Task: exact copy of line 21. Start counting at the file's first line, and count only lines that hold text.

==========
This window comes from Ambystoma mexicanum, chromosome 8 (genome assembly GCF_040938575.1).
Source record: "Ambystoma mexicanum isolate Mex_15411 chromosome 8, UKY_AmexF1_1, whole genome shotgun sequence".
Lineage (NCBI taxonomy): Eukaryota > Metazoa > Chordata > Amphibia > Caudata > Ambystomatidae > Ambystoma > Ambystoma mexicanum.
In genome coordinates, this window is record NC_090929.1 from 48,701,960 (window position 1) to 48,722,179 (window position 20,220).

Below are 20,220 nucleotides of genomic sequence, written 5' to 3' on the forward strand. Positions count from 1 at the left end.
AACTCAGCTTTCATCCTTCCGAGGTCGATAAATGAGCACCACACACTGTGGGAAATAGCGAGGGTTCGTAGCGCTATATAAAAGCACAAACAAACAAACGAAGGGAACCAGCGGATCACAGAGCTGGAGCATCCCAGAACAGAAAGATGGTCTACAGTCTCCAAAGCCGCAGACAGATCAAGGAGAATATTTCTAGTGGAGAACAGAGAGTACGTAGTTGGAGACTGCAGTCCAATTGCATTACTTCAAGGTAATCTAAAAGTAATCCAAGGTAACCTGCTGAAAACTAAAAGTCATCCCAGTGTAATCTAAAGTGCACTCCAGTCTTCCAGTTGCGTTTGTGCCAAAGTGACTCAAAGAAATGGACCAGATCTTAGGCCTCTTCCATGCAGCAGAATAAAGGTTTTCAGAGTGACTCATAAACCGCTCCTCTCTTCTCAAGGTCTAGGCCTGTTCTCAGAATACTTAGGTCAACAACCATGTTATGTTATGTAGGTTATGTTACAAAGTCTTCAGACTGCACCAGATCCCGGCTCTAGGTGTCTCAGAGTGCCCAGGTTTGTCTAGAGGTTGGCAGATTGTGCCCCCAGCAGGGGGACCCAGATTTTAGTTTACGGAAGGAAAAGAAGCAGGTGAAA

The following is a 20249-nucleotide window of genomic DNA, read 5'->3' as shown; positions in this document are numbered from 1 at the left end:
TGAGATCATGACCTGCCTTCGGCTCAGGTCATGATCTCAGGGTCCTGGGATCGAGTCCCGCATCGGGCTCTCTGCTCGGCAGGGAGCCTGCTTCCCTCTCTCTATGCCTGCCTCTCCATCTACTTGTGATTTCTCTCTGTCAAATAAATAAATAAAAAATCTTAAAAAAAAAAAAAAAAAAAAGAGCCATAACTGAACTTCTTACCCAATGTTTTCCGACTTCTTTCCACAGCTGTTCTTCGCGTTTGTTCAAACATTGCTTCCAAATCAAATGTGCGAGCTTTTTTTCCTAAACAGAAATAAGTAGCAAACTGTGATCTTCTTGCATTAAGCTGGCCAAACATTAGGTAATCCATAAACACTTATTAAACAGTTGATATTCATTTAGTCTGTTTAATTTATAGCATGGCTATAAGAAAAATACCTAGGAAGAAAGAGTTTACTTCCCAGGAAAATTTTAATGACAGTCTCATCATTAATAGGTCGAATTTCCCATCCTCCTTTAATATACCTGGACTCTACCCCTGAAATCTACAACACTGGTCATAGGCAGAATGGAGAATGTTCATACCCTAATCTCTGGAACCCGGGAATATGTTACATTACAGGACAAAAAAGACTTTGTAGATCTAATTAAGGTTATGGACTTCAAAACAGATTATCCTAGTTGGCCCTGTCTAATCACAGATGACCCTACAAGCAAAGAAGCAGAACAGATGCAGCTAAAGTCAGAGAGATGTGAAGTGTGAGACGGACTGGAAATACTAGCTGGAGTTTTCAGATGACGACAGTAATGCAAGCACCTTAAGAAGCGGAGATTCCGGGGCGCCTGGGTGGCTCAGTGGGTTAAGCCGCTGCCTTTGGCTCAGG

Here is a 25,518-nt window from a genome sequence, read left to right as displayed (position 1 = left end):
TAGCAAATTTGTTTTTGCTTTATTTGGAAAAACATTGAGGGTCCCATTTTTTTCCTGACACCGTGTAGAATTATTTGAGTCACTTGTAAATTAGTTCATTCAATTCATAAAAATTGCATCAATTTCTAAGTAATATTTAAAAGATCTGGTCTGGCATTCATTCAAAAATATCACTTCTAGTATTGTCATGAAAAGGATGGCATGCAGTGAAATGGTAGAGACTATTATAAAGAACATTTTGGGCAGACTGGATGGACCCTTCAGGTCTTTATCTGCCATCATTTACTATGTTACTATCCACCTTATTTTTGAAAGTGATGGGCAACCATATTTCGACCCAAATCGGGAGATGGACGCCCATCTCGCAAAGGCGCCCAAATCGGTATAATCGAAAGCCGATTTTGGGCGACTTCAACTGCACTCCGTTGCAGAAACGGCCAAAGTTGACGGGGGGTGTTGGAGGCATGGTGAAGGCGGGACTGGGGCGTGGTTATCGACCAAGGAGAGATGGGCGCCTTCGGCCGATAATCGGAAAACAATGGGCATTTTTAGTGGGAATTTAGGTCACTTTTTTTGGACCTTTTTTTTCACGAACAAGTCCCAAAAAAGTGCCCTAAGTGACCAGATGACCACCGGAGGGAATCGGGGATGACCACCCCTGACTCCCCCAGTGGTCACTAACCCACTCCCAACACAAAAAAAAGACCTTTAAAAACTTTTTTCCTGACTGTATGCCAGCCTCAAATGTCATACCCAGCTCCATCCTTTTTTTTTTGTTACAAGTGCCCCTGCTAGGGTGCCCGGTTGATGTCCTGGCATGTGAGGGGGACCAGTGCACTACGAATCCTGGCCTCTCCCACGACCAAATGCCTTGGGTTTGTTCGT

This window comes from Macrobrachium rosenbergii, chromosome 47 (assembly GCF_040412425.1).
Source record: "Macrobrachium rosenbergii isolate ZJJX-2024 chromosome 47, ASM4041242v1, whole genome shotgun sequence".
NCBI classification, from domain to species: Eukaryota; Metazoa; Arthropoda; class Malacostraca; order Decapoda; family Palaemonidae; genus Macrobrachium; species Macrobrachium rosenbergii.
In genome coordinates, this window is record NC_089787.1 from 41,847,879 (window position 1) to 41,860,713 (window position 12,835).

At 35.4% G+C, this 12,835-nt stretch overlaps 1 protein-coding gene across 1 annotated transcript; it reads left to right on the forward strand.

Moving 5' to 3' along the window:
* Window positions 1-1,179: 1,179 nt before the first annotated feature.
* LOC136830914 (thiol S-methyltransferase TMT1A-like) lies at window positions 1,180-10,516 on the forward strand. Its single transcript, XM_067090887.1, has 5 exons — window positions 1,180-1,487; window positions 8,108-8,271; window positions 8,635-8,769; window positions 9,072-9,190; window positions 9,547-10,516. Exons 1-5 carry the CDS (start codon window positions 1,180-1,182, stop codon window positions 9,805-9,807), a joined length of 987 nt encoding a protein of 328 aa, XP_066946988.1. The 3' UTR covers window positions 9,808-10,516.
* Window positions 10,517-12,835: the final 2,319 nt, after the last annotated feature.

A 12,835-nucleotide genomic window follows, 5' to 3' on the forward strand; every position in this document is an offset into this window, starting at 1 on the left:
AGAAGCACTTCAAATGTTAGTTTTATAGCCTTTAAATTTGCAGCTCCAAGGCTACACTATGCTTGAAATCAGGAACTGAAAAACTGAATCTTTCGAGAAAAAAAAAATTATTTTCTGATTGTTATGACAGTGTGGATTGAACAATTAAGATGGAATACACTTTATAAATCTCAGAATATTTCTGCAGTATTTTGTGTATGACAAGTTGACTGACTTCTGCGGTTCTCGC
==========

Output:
AGAAGCACTTCAAATGTTAGTTTTATAGCCTTTAAATTTGCAGCTCCAAGGCTACACTATGCTTGAAATCAGGAACTGAAAAACTGAATCTTTCGAGAAAAAAAAAATTATTTTCTGATTGTTATGACAGTGTGGATTGAACAATTAAGATGGAATACACTTTATAAATCTCAGAATATTTCTGCAGTATTTTGTGTATGACAAGTTGACTGACTTCTGCGGTTCTCGC